Church members knew of many other parents raising grandchildren. Through them we found a support group in Leola. We shamefully admitted we were living paycheck to paycheck, but learned we were not the only family doing that and there was no shame in it. We listened to horror stories of children stealing from their parents and living on the streets; many said their children were all skin and bones. But they all felt the same way we did. Their grandchildren deserved better, so they did what they had to do for their grandchildren’s sake. They connected us with SNAP, CHIP, Parent Center, ThinkFinity, AARP, Casey Family Programs and many other resources to help us. “GrandFacts” told us that in Pennsylvania alone approximately 8.6 percent of children under the age of 18 live with their grandparents, and 38 percent of those children have no parent present.

Sadly, we accepted the fact that the many times we thought we were helping Holly by giving her money without any questions, we were actually enabling her to purchase alcohol. We unknowingly allowed her to become a functioning alcoholic.

Jane and I were adjusting to our new roles. We had searched, prayed and cried for Holly for three years, to no avail. Amy was still young enough to think this was all normal. One Saturday summer afternoon we were sitting outside, enjoying watching Amy play with her new Frozen character doll. Our door bell rang. We both tried not jumping to answer it. There was Holly, wearing a smelly, torn hoodie, pulled up and nearly covering her face, reeking of alcohol. She stumbled towards Amy, who ran into her bedroom crying and screaming, “Make that ugly girl go away!”

While Jane prayed with Amy, I tried reasoning with Holly, “Please try to understand that Amy doesn’t know who you are. Let us take you back to rehab. We’ve heard people do relapse, you can do this again and become a good mother for Amy.” More tears fell. Holly was obviously too drunk to listen to anything that I was saying. She turned toward the front door and slurred, “Forget it! Forget about me! I know where a train comes through at 5:30, and after that you will never see me again. I’m done!”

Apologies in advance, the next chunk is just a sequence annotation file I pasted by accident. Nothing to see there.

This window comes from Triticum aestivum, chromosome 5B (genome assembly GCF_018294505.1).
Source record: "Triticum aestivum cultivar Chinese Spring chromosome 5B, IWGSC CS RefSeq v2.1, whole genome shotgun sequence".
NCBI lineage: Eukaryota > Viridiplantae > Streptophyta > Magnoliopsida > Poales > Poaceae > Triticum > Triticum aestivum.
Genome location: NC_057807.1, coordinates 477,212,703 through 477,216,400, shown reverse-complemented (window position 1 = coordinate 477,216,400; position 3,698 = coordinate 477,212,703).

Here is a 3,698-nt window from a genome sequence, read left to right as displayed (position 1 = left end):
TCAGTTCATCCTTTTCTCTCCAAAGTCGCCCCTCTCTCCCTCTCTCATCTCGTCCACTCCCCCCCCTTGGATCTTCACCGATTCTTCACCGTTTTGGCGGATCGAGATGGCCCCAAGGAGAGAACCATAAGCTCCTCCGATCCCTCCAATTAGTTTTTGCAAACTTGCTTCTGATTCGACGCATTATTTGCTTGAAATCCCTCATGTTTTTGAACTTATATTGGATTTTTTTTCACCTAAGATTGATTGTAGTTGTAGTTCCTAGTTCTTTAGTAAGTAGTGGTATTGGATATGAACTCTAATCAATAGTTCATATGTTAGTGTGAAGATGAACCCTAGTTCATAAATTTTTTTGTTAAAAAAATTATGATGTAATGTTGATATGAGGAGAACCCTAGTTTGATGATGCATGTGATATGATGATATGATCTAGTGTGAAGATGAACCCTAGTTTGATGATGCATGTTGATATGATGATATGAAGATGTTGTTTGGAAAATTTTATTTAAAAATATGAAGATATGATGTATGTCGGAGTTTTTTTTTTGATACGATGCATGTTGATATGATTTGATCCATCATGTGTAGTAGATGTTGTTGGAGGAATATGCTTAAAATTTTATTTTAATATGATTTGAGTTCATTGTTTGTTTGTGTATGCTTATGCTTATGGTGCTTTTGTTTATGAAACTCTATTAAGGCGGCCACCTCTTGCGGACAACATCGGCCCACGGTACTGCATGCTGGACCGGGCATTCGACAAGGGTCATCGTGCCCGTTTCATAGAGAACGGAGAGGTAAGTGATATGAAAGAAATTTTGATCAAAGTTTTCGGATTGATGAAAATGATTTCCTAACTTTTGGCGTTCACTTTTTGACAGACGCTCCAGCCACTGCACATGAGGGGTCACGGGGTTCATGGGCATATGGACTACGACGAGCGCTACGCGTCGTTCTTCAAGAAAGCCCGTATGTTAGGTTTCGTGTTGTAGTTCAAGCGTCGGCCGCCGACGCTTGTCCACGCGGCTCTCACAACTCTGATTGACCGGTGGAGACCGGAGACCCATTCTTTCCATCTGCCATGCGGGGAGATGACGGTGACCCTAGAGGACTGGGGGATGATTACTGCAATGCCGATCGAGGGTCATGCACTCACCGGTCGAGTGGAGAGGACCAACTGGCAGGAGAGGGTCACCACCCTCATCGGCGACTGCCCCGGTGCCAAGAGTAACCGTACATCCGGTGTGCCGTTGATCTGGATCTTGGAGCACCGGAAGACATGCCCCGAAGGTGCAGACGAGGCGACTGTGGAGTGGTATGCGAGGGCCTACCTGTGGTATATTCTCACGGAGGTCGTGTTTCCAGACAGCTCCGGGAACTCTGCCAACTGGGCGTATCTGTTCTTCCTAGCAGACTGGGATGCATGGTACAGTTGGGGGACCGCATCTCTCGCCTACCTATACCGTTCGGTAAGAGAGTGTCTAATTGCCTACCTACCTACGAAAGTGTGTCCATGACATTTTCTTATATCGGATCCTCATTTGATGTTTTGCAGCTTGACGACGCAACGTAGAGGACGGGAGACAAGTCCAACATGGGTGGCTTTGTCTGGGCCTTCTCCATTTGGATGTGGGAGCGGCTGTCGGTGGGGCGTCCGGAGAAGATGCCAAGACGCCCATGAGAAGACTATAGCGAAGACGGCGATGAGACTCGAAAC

I yelled to Jane that I would be back soon as I followed Holly to the train tracks. I tried everything I could think of to stop her. She had beer cans stashed in her bag and was chugging them as we walked. I tried to get the police to have her committed, as she had implied self injury, but they said I was over-reacting and left. Holly started throwing her empty cans anywhere she wanted, including at me. We got to the train tracks and she finished her beers. It was 5 p.m. My alcoholic daughter was about to commit suicide and she was going to let me watch. The disease had won. For a split second I thought about sitting next to her, but then I thought about Jane and Amy. I wished I had Jane’s Bible with me.

After my final attempt of pleading with her, I told her that we loved her and would take good care of Amy. With my head hung, I turned and walked away. That day, walking away from my emotions, and knowing what was about to happen, was the hardest thing I have ever done. I kept thinking about the times we thought that only drinking alcohol wasn’t really that bad. I couldn’t fight this battle anymore, nor could Holly. I was out of tears.

Janice Ballenger can be reached at janiceballenger@yahoo.com.